Adult Summer Reading is just around the corner, with registration starting right after Memorial Day. This year’s theme is Literary Elements, covering a variety of genres and topics with an emphasis on science. Falling under this is a program I’m looking forward to in July that will feature Dr. James O’Brien speaking on the science of Sherlock Holmes. He is the author of “The Scientific Sherlock Holmes: Cracking the Case with Science and Forensics,” so this should be an interesting topic.
As a Sherlockian/Holmesian (interchangeable fan terms for Sherlock Holmes geeks) I’m always looking for new books to read. I picked up “The Scientific Sherlock Holmes” interested in reading about the forensics Holmes used and seeing how his scientific ability measured up. Dr. O’Brien starts off his book by laying groundwork by exploring Arthur Conan Doyle’s background, literary detectives and outside influences used in creating Sherlock Holmes. Reading about Edgar Allan Poe’s early detectives, including those in The Murders in the Rue Morgue and The Gold Bug left me with a yearning to go back and enjoy his short stories again.
Then the reader is introduced to the characters of Holmes’ world, ranging from Dr. Watson and Moriarty to Mycroft and Mrs. Hudson. I especially enjoyed seeing how Holmes’ relationship with each person worked and how some of the relationships changed over Doyle’s writings.
O’Brien next moves onto Holmes’ early use of the different forensic sciences. The topics range from fingerprints and footprints, handwriting and cryptology, and even the use of dogs in crime fighting. Holmes’ use of forensics was oftentimes cutting-edge, proving that Doyle was a well-read man, staying current on new techniques and science. There were times in the stories that Doyle gave Holmes more ability than science actually allowed.
A good section of the book covers Holmes’ mastery of chemical science, looking at where he actually measured up and where he fell short. My strength in school was not science by any means, so while this part was still interesting, there were times I just pretended to know what I was reading and skipped on to the next section. A look at Sherlock and other fields of interest, including math, biology and physics, is the following chapter.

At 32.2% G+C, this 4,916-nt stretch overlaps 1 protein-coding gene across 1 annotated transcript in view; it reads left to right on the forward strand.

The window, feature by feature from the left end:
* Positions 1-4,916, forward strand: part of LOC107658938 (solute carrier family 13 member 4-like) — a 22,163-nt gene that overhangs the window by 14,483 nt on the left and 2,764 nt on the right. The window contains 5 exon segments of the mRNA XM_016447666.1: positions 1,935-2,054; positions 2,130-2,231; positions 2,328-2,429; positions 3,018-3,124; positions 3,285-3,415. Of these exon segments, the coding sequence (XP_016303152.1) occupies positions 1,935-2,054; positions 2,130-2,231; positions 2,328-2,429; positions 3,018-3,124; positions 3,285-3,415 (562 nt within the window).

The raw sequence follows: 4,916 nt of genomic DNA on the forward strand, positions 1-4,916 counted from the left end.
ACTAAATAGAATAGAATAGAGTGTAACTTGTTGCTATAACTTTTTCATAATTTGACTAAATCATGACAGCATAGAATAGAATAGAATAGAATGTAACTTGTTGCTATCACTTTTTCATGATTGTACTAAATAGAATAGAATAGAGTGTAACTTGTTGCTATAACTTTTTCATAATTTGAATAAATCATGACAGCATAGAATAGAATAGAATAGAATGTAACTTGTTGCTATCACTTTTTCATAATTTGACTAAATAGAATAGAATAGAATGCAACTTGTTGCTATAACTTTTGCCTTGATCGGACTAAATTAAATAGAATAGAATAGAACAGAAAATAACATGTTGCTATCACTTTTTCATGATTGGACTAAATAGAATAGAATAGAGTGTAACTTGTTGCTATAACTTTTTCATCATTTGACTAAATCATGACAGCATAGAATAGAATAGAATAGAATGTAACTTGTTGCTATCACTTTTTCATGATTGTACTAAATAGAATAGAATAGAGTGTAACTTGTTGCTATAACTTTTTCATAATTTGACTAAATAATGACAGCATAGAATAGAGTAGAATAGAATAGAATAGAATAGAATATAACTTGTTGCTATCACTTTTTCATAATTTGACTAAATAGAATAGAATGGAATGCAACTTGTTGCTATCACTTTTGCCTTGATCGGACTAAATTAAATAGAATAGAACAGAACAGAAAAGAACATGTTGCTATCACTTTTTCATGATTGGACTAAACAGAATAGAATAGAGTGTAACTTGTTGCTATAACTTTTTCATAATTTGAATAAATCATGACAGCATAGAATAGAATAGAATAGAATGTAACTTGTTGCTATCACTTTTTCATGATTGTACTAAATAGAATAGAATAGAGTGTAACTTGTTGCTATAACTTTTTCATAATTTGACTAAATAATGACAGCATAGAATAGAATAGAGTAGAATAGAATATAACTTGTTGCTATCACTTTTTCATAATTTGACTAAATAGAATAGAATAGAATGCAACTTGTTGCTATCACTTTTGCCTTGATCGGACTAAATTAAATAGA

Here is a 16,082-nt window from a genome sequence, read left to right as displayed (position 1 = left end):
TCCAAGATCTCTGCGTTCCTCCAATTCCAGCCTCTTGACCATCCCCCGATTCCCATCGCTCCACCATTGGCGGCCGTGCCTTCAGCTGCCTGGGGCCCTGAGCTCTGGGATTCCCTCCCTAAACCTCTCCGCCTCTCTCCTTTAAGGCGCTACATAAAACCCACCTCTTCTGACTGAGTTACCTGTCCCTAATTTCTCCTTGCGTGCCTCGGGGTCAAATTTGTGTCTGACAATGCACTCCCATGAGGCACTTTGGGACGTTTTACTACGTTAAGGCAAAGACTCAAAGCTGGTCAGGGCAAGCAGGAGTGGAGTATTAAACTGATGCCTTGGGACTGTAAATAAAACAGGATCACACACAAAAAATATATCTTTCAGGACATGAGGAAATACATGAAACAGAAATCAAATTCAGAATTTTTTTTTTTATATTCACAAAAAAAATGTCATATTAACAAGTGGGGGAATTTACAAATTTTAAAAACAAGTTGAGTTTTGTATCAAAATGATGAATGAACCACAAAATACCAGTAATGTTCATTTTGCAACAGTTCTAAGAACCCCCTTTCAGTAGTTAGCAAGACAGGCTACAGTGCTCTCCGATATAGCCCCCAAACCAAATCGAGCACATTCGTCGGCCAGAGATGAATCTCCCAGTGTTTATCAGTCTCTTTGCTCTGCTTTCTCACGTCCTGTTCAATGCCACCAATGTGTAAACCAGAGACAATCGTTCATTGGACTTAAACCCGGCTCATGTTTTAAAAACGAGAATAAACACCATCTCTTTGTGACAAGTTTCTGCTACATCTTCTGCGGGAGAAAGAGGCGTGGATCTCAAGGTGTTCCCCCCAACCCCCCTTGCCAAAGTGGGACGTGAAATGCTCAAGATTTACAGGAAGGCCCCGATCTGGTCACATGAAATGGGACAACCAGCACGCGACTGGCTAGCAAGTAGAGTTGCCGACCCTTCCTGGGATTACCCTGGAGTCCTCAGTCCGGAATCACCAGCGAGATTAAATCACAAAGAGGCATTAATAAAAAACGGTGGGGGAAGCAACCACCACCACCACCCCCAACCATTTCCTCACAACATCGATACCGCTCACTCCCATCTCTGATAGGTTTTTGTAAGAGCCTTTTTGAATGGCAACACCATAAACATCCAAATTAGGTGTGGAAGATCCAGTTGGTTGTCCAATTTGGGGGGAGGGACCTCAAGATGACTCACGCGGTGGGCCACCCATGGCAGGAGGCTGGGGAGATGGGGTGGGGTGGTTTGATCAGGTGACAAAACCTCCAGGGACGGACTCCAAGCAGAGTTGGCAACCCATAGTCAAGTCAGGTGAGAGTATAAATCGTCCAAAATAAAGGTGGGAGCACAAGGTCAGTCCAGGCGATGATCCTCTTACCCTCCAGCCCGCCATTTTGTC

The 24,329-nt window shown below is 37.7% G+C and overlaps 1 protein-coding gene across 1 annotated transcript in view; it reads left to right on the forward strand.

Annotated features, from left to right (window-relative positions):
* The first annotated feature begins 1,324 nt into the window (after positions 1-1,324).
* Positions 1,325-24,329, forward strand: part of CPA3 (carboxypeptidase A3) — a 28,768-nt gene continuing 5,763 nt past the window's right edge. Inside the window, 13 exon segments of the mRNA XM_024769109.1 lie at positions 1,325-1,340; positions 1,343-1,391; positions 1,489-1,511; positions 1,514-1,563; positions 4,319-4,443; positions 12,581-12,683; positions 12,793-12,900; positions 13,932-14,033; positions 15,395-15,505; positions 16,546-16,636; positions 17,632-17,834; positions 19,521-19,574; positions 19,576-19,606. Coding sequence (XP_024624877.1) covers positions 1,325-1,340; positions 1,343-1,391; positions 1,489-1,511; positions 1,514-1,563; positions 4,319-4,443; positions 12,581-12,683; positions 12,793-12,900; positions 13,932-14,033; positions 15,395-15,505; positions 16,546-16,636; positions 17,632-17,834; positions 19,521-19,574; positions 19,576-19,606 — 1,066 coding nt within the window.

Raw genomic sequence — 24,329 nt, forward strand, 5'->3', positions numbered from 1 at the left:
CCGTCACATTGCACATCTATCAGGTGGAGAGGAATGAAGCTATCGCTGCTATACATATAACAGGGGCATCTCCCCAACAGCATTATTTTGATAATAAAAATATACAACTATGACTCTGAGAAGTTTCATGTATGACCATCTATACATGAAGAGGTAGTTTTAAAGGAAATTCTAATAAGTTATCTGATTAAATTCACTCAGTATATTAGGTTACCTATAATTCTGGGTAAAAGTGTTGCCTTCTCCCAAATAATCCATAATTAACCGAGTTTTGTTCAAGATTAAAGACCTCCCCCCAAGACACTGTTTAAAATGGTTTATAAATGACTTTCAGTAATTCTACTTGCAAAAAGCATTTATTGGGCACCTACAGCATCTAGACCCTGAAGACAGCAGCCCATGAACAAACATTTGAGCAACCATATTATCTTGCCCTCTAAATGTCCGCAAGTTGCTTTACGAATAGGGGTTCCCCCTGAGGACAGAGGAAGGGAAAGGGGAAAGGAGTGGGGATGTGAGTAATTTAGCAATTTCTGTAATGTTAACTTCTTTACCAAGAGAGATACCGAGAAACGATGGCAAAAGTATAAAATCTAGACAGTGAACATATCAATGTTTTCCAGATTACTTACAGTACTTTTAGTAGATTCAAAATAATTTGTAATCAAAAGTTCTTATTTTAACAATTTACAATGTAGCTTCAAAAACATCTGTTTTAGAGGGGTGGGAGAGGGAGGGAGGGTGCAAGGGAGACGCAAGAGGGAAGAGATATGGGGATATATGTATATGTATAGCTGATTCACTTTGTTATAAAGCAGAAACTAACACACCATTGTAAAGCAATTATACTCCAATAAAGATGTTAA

One of the final highlights of the book was a look at “Doyle scams,” which include the infamous Piltdown Man and a belief by some that Arthur Conan Doyle perpetrated this scam. There are even some who believe that Doyle was Jack the Ripper!
This was a great book, and as a Sherlock fanatic, I look forward to hearing the author speak this summer at the library. But for those who want a lighter touch to feed their Sherlock obsession, “The Sherlockian” by Graham Moore is a must read.
This fiction book has two storylines, moving between Arthur Conan Doyle, who has been enjoying a respite from writing Sherlock Holmes stories after killing him off, and Harold White, a modern-day member of the Baker Street Irregulars.
The Baker Street Irregulars is the England-based premiere group for fans of Sherlock, and Harold is ecstatic to be their newest member. The night of his enrollment is filled with excitement as news that Doyle’s missing diary has been found filters though the group. Doyle was a fanatic diary keeper, but the one covering the time he decided to bring back Holmes has never been found. After his many vocal outbursts promising never to write another Holmes story, people have wondered for years about what changed Doyle’s mind. But before the diary can be released, the discoverer is found murdered. Harold must use all his knowledge of Sherlock and his techniques to find not only the killer but the missing diary as well.
Alternating between the chapters covering the modern-day search is the story of Doyle in the early 1900s dealing with the public outcry over Holmes’ death. When a bomb is sent to him, Doyle is frustrated by the lack of police efficiency and decides to find the bomber himself. Soon, he finds himself embroiled in what promises to be a nasty murder investigation.
This book read as a gushing fan letter in some ways, with Harold White’s reactions and emotions ringing true. The author did an outstanding job of weaving the 1900s storyline with the modern one. I enjoyed this book so much that I’m seriously contemplating buying a copy for my own personal collection.
Both of these books had me longing to pull back out my Sherlock Holmes collection, to work my way through the stories that form the Sherlock canon. It’s been over a hundred years since the first story was published, but they’re still as popular, if not more so, today. Pick these books up and give them a read, and remember that the Joplin Public Library summer reading program is just around the corner.